Building a Financial Model

A lot of investors rely on analysts' forecasts when they are assessing the potential value of a stock. That's not necessarily a bad idea; analysts have privileged access to companies' directors and often have substantial experience and expertise in their sector. Still, if you really want to do your own research, you're going to need to start building your own financial models. For some stocks, there aren't any forecasts available; for others, the single forecast out there might be out of date, or it's a forecast by the broker, which you can expect to be somewhat optimistic in many cases. Besides, even if there are other forecasts out there, building your own model will give you an in-depth understanding of the company and its business, far more than just reading the annual report. First, you'll need to assess the business model of the company. Is there a convenient unit of volume? For instance, it's houses with housebuilders, kilowatt hours with electricity companies, and so on. That might apply on the cost side too; for retailers, square metres of retail space is an important figure. Given these units, you'll often be able to estimates revenues and at least some of the costs - this is extremely useful, as you can then analyse where growth is coming on - is it coming from increased volume of sales, or just increased prices?

You'll also need to look at whether gross margin or operating margin is the key ratio. For retailers, it's gross margin - effectively that measures what mark-up they're making on their goods. For a software company, on the other hand, the gross margin is usually 90% of more - there's practically no cost of sales - so it's operating margin that is more important.

If a company has mainly staff costs, you can estimate the number of staff and what they're likely to be paid - obviously a caterer or construction company will tend to have lower costs per employee than a computer consultancy or investment manager.

Start off with the last couple of years' real figures, and then simply build up next year in the same format. By employing unit-based forecasts, or by looking at what margin you might expect, and using a chosen growth rate for revenue, you can build up next year's profit and loss account. For instance, with a computing firm I might look at what other firms in its area are making as operating profit margins - and then forecast, say, it will have margins a couple of percent lower, because it has some duplication of costs while it's setting up an Indian outsourcing arm.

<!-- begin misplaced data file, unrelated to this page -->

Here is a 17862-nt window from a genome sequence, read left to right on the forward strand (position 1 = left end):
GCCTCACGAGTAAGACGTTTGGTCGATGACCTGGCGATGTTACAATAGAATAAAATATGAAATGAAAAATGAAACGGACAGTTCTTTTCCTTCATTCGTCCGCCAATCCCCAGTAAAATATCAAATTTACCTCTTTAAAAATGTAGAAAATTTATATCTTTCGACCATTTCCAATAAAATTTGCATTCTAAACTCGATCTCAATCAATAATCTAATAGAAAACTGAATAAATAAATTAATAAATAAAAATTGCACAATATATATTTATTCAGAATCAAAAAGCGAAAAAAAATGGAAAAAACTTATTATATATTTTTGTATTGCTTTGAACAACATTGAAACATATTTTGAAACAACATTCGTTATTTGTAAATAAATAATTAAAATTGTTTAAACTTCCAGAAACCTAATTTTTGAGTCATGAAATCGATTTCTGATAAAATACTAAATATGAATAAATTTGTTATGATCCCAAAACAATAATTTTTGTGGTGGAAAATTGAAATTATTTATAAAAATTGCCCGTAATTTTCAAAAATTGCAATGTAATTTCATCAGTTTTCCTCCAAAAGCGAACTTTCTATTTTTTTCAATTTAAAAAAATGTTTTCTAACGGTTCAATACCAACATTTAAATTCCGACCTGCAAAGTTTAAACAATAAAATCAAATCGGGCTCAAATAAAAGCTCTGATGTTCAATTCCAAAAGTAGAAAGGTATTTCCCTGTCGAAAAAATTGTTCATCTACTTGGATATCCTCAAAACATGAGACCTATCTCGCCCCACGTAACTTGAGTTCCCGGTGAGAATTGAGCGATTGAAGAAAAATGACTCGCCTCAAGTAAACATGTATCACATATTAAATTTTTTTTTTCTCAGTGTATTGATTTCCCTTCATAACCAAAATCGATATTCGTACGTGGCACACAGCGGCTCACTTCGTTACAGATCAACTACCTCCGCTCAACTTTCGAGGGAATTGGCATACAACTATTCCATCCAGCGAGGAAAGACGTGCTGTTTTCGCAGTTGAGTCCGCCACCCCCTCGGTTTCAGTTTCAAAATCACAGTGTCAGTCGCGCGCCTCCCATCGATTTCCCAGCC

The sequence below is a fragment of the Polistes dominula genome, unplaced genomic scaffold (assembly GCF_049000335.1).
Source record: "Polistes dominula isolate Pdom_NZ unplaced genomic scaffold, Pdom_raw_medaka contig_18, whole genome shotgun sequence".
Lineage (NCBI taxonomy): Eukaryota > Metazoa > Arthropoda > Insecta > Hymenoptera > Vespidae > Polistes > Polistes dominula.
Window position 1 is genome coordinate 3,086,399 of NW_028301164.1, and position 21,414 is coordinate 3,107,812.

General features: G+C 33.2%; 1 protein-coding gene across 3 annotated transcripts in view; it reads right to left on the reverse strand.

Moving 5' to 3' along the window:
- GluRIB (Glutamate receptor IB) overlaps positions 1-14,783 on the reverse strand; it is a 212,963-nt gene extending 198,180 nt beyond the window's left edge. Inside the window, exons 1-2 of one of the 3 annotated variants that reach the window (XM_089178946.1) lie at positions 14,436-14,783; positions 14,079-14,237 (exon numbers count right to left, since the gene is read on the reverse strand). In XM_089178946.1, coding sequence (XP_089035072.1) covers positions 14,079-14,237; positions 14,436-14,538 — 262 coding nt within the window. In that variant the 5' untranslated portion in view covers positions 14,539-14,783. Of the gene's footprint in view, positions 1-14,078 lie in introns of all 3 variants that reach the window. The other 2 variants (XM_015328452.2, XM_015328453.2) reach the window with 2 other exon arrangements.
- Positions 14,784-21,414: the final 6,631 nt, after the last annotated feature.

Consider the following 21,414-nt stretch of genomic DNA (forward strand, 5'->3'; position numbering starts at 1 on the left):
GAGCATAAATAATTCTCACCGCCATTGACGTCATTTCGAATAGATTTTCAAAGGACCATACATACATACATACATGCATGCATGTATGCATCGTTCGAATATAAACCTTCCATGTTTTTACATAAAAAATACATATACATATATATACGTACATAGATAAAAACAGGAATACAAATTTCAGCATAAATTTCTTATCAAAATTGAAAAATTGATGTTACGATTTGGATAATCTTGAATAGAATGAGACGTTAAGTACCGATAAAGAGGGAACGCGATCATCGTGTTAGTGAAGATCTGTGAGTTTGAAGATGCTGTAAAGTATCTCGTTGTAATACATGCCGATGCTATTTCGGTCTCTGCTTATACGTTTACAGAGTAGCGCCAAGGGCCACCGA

You might also adjust the margins if you know that cost inputs are increasing - for instance, in the food industry or in forex master levels review, where malt and hops shot up in price in 2008-9.

Once you've created the model, you need to check it. A good way to do this is to work out the other ratios - for instance you might work out contractor day rates for a computer company by working out the daily cost per employee, and doubling it. That's very rule of thumb but it should give you an idea of whether the model is working.

A huge advantage of having this kind of model is that you can flex it. You can say 'what if' the price of fuel went up again? What impact would it have on British Airways? You can ask 'what if' a company hired more staff, 'what if' Marston's closed a few pubs, 'what if' the rate of bad debt at Lloyds increased.

Broker forecasts all make assumptions, and you don't really know what those assumptions are - you can make a range, and you'll be picking assumptions that you think are viable. If you're a contrarian investor, you may end up with a rather different result from many of the analysts, simply because you have made different assumptions about the economy, or the oil price.

And when the company reports results, you'll be able to check your model - and your assumptions. You can really hold the company to account, because you have a financial model that will show you exactly what is going on.